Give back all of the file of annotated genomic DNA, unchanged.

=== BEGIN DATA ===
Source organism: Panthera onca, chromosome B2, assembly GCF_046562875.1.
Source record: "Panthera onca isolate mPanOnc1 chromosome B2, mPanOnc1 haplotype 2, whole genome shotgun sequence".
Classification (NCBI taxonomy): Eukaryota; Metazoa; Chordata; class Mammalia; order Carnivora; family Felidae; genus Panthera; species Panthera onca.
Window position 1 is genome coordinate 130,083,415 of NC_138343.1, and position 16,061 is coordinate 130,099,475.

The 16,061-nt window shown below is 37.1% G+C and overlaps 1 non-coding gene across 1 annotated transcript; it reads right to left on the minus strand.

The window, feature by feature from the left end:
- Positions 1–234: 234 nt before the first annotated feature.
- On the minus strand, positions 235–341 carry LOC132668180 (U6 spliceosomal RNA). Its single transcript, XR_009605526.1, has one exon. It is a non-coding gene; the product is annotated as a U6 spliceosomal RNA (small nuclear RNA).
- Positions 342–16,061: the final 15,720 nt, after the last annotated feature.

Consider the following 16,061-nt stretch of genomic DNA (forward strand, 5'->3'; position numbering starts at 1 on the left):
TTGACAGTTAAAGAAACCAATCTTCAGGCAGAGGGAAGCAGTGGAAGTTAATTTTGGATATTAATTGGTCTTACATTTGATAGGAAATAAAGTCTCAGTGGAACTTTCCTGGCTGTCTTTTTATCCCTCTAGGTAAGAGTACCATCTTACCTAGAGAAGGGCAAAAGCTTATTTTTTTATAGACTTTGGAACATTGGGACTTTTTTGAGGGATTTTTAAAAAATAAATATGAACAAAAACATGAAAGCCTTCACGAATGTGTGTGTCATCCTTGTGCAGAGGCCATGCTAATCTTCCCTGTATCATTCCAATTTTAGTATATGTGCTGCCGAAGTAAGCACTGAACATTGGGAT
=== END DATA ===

Source organism: Panthera onca, chromosome B2, assembly GCF_046562875.1.
Source record: "Panthera onca isolate mPanOnc1 chromosome B2, mPanOnc1 haplotype 2, whole genome shotgun sequence".
Classification (NCBI taxonomy): Eukaryota; Metazoa; Chordata; class Mammalia; order Carnivora; family Felidae; genus Panthera; species Panthera onca.
Window position 1 is genome coordinate 130,083,415 of NC_138343.1, and position 16,061 is coordinate 130,099,475.

The 16,061-nt window shown below is 37.1% G+C and overlaps 1 non-coding gene across 1 annotated transcript; it reads right to left on the minus strand.

The window, feature by feature from the left end:
- Positions 1–234: 234 nt before the first annotated feature.
- On the minus strand, positions 235–341 carry LOC132668180 (U6 spliceosomal RNA). Its single transcript, XR_009605526.1, has one exon. It is a non-coding gene; the product is annotated as a U6 spliceosomal RNA (small nuclear RNA).
- Positions 342–16,061: the final 15,720 nt, after the last annotated feature.

Consider the following 16,061-nt stretch of genomic DNA (forward strand, 5'->3'; position numbering starts at 1 on the left):
TTGACAGTTAAAGAAACCAATCTTCAGGCAGAGGGAAGCAGTGGAAGTTAATTTTGGATATTAATTGGTCTTACATTTGATAGGAAATAAAGTCTCAGTGGAACTTTCCTGGCTGTCTTTTTATCCCTCTAGGTAAGAGTACCATCTTACCTAGAGAAGGGCAAAAGCTTATTTTTTTATAGACTTTGGAACATTGGGACTTTTTTGAGGGATTTTTAAAAAATAAATATGAACAAAAACATGAAAGCCTTCACGAATGTGTGTGTCATCCTTGTGCAGAGGCCATGCTAATCTTCCCTGTATCATTCCAATTTTAGTATATGTGCTGCCGAAGTAAGCACTGAACATTGGGAT